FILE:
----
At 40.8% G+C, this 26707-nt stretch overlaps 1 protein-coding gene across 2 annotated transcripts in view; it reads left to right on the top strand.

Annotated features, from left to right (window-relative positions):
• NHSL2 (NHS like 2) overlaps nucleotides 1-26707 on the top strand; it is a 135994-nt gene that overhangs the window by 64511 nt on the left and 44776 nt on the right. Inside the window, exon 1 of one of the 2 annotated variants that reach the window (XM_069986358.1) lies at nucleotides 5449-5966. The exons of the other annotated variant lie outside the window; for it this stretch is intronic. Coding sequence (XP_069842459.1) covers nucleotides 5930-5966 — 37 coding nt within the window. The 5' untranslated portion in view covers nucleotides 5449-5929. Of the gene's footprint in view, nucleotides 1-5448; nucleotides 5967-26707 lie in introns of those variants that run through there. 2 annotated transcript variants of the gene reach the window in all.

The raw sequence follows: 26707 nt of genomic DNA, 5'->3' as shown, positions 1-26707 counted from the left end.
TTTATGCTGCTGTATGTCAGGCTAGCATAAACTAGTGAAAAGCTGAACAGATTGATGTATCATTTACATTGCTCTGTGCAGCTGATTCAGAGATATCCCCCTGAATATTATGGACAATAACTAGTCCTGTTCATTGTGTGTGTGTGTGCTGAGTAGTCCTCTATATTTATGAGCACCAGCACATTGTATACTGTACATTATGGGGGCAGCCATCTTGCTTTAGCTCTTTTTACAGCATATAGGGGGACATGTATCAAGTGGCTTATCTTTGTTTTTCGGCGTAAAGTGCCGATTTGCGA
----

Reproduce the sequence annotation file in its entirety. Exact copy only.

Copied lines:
At 40.8% G+C, this 26707-nt stretch overlaps 1 protein-coding gene across 2 annotated transcripts in view; it reads left to right on the top strand.

Annotated features, from left to right (window-relative positions):
• NHSL2 (NHS like 2) overlaps nucleotides 1-26707 on the top strand; it is a 135994-nt gene that overhangs the window by 64511 nt on the left and 44776 nt on the right. Inside the window, exon 1 of one of the 2 annotated variants that reach the window (XM_069986358.1) lies at nucleotides 5449-5966. The exons of the other annotated variant lie outside the window; for it this stretch is intronic. Coding sequence (XP_069842459.1) covers nucleotides 5930-5966 — 37 coding nt within the window. The 5' untranslated portion in view covers nucleotides 5449-5929. Of the gene's footprint in view, nucleotides 1-5448; nucleotides 5967-26707 lie in introns of those variants that run through there. 2 annotated transcript variants of the gene reach the window in all.

The raw sequence follows: 26707 nt of genomic DNA, 5'->3' as shown, positions 1-26707 counted from the left end.
TTTATGCTGCTGTATGTCAGGCTAGCATAAACTAGTGAAAAGCTGAACAGATTGATGTATCATTTACATTGCTCTGTGCAGCTGATTCAGAGATATCCCCCTGAATATTATGGACAATAACTAGTCCTGTTCATTGTGTGTGTGTGTGCTGAGTAGTCCTCTATATTTATGAGCACCAGCACATTGTATACTGTACATTATGGGGGCAGCCATCTTGCTTTAGCTCTTTTTACAGCATATAGGGGGACATGTATCAAGTGGCTTATCTTTGTTTTTCGGCGTAAAGTGCCGATTTGCGA